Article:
It is important to start this review of the movie Warcraft by stating: 1) I do not play video games; and 2) I like fully self-contained movies.
I went into seeing Warcraft with incredibly low expectations (perhaps unfair) and walked out having those expectations largely met and perhaps slightly exceeded.
Based on the video game series of the same name, Warcraft tells the story of Orcs determined to take over a new world because their own has died, possibly due to a malevolent force harnessed by their leader. The residents of the new world—populations of elves, mages, dwarves and humans—however, aren’t willing to lose their world…or at least the humans aren’t, and so fight back with the help of The Guardian, a wizard of immense power who lives in a tower and who is dealing with his own problems.
And while most of the movie is the playing out of this conflict, there is also an underlying mystery of what this malevolent force is, which leads to an Orc chieftain questioning the morality of the proposed genocides, and a couple of father-son/mentor-student relationships to suss out.
You may notice that in this description, I have offered no character names but rather simply archetypes. That’s because none of the characters is particularly memorable, nor is much of the movie. Perhaps if I had a greater familiarity with the game, much of this film would fall into place for me, but without that, the movie is mostly just a series of tropes with dialogue so wooden, the average porn filmmaker would be aghast.
Perhaps this is racist (specie-ist?), but I struggled to tell one Orc character from another, in part, because none of them had any personality much beyond “Hulk smash”. Thus, when an Orc would rampage into a scene, I had no emotional cues and so simply sat as a witness to events rather than being a participant. And even where I could recognize specific Orcs—the aforementioned chieftain and leader—the characters tended to be so two-dimensional (despite shelling out $20 for IMAX 3-D) that again, I was left cold.
The human characters weren’t a lot better. All the men look like my friend Danny, with whom I saw the movie, and women were almost non-existent. I do, however, have to give the filmmakers credit on two fronts here. First, although most of the humans were Caucasian, there were several of other ethnicities. And none of the female characters (I repeat NONE) were damsels by any measure. Each of the women, whether Orc, human or somewhere in between, were women of conviction and empowerment.
As to the plot, my biggest beef was that the writers seemed to simply drop in a device whenever they needed it to move the story forward, without any contextualization. I’d like to give you some concrete examples, but any of the major ones would, ironically, be spoilers. Suffice it to say, you are advised to check your credulity when you pick up your 3-D glasses.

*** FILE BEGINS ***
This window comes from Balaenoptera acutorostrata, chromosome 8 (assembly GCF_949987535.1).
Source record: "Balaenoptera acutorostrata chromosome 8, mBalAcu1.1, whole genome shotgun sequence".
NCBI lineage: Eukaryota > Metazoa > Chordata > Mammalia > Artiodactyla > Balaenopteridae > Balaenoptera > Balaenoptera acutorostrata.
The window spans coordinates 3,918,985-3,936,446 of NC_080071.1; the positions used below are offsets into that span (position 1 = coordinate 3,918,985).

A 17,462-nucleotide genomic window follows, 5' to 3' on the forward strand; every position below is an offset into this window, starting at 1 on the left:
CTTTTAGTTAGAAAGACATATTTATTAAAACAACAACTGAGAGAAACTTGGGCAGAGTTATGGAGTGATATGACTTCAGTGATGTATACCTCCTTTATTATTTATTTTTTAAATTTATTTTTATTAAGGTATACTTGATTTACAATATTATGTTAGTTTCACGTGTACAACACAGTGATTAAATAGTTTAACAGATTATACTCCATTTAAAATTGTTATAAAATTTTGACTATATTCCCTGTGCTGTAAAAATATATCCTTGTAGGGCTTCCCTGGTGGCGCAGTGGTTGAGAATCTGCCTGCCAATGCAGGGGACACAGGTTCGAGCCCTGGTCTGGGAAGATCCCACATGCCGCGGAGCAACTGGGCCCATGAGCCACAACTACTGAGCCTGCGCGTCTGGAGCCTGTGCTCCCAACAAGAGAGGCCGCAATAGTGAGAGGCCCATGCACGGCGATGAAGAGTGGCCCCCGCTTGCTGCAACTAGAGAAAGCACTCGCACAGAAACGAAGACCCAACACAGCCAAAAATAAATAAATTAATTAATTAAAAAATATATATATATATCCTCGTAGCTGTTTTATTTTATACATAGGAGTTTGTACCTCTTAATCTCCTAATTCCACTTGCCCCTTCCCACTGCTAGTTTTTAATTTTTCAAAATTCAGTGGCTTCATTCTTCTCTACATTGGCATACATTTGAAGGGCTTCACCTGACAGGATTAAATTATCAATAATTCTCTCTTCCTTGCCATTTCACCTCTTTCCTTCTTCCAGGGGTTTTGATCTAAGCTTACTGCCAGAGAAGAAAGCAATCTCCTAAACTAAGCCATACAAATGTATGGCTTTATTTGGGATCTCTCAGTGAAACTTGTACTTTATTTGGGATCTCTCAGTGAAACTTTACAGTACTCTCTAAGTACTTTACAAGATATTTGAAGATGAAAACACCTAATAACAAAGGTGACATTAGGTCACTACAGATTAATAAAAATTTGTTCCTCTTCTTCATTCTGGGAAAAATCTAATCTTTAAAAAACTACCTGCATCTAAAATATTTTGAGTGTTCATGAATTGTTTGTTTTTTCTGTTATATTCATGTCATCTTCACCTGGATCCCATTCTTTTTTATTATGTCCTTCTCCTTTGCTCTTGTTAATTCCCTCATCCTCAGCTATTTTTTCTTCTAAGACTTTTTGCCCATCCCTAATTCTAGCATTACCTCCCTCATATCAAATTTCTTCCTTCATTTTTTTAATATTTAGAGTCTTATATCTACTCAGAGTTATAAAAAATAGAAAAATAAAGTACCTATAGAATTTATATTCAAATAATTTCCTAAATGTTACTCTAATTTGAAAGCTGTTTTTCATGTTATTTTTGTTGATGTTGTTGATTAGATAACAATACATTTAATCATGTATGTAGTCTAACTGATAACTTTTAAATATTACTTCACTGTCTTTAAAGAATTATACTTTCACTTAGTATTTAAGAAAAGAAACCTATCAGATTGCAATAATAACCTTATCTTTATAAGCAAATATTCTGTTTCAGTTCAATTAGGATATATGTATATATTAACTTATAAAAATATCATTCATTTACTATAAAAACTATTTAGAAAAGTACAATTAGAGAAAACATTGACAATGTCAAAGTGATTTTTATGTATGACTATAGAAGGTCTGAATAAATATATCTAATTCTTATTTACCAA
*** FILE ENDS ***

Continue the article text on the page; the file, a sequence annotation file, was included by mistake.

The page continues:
Everything that occurs in this story was much better covered in Lord of the Rings, Game of Thrones, Harry Potter and Stargate…and The Ten Commandments.
But, in a strange way, that may end up being Warcraft’s saving grace as it frees the audience from having to participate in the story. Instead, you can just sit back and let the movie dance on your retinas, which is about as deep as it will go.
And this is possibly the one way in which Warcraft actually exceeded my expectations: it was visually captivating. The animation was incredibly good, with the Orc characters seemingly as real as the human actors. The fur of the giant wolves looked soft and the body movements of the griffins entirely plausible. Stylistically, I would put this movie in the realm of Avatar rather than Lord of the Rings.
But back to the second point I raised at the start: self-contained movies.
Everything about Warcraft seemed to be designed to set up the myriad sequels that will be made, a trend in Hollywood blockbusters (and block-blowouts) that pisses me off. If nothing else, it shows complete disdain for the audience as it says “We really don’t care if you like the movie.”
Don’t get me wrong. I don’t have an issue with sequels and spin-offs in general. But when I go to a movie, I want to see an entire story play out, rather than have to wait for the next installment or rely on having seen the previous installment to understand the story (looking at you, Avengers).
This is one of the reasons why I am possibly the only person on the planet (this one, at least) who found The Empire Strikes Back to be lacking. It was a placeholder or bridge to The Return of the Jedi, nothing more.
Will I be back for Warcraftier: Where’s Your Messiah Now?
Not unless someone else is paying me to watch it…and for some reason, my online mahjongg isn’t working…and it’s raining or something.
Movie review: Warcraft by Danny F. Santos